My version of an ownership program has a different kind of loan, based on the Bible and GOD's 20% "interest" for borrowing the tithe.  Maxing a loan at $50,000, housing would be a maximum of $40K, with $8K for the 20% interest as a flat fee, and then $2K for loan processing expenses.  Starting payments at the same 30% of income a subsidy would require, and a maximum 15-year loan period, payments can be affordable.  They can also be flexible to meet the expected problems of the future.  Separating the land ownership from the "improvements" (housing and other personal improvements to a property) makes it a long-term investment for the government and when the time comes to sell a property, it can be limited to another homeless family. 

Of course, I also want to get rid of income and property taxes and move to a single tax (a permanently limited sales tax of 10%), which would also benefit most of the citizens and businesses of this country !!  Until that can be achieved, taxes and basic insurance need to be figured into the payment somehow.

As a family improves their economic situation over the years through work, education, and other efforts, the payments will rise to a normal maximum and they can plan on using their profits to buy another property (if they want to).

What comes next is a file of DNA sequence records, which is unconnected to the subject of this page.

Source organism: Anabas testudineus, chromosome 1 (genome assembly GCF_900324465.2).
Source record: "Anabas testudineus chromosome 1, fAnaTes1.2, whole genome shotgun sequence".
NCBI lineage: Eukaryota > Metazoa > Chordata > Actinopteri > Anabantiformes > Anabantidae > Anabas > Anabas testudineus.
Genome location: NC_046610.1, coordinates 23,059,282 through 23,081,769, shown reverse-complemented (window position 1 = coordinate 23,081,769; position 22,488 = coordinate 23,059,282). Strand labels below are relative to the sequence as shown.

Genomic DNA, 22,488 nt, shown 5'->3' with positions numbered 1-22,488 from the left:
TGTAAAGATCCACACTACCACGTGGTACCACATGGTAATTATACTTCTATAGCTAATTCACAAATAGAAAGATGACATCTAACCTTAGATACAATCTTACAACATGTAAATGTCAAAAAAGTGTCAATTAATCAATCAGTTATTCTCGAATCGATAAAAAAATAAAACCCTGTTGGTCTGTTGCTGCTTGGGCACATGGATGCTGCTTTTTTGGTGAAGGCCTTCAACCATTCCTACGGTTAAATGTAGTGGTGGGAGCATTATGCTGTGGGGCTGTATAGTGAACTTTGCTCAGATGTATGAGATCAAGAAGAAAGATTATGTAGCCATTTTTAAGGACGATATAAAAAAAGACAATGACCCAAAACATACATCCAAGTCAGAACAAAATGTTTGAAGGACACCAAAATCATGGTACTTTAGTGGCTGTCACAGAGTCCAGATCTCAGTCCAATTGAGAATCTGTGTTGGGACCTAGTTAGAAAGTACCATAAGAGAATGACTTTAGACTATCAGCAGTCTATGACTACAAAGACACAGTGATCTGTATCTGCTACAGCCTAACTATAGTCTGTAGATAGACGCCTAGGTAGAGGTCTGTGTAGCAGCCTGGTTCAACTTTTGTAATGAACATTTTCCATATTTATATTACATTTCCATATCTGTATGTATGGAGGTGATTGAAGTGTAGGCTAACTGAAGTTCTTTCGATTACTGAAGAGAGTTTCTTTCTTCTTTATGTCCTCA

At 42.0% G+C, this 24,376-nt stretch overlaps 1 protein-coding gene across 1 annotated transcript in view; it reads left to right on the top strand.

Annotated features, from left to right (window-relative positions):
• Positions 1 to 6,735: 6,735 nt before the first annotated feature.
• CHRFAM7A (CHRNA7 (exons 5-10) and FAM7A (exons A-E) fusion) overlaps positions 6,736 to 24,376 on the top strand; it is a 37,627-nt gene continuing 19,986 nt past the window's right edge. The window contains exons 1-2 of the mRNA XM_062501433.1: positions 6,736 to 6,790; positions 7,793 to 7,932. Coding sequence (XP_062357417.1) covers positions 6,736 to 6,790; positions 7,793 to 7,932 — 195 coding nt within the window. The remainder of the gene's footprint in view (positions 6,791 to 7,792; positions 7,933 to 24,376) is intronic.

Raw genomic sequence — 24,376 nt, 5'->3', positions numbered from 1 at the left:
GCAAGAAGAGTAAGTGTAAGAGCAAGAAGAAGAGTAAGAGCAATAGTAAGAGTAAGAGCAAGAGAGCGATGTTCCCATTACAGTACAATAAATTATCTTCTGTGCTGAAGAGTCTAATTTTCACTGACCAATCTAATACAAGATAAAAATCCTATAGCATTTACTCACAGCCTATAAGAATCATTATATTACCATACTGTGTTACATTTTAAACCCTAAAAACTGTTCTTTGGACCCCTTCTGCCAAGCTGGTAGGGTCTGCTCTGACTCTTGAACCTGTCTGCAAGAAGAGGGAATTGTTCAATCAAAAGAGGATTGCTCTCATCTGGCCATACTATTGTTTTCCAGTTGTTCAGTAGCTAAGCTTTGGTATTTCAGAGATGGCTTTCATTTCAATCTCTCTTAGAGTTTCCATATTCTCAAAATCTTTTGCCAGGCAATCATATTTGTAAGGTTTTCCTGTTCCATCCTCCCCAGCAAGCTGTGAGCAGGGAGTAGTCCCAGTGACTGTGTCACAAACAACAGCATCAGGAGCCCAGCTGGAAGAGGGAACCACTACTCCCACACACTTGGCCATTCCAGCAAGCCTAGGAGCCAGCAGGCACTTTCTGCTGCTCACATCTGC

For agricultural and other business activities, I thought staff housing options might work.  I understand zoning is the main issue with staff housing in rural areas, or on farmland here.

By moving as many as possible to an ownership program, government funds can be applied to those individuals and households that need it most, including addiction and mental health issues, inmate reentry, and disabilities.

There is also the option of crowd-funding for some families.  I am not enthusiastic about the current way funding is handled, but if there were an agency that verified the needs and made sure the funds were used for the intended (stated) purpose, that could make it an ongoing program for many non-profits trying to find PERMANENT solutions for their clients.

I hope to see these ideas established in every place there are poor people, especially for those living in garbage dumps in other countries.  Until I win the big prize in the lottery, however, I will only be able to write about them.

Deborah Martin
work2gather.us

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Written in response to this article ::
http://blogs.berkeley.edu/2016/16/14/solving-homelessness-obvious-but-not-easy/
by Sam Davis, professor emeritus, architecture

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Welcome to my blog for shelter issues. I hope you will leave your comments and suggestions about the things you read here. Please keep your comments free from profanities and disrespect. Talk to the issue, not about the people. Your comments will be reviewed before being considered for posting. Thank you. I hope we can solve the homeless problems of our world.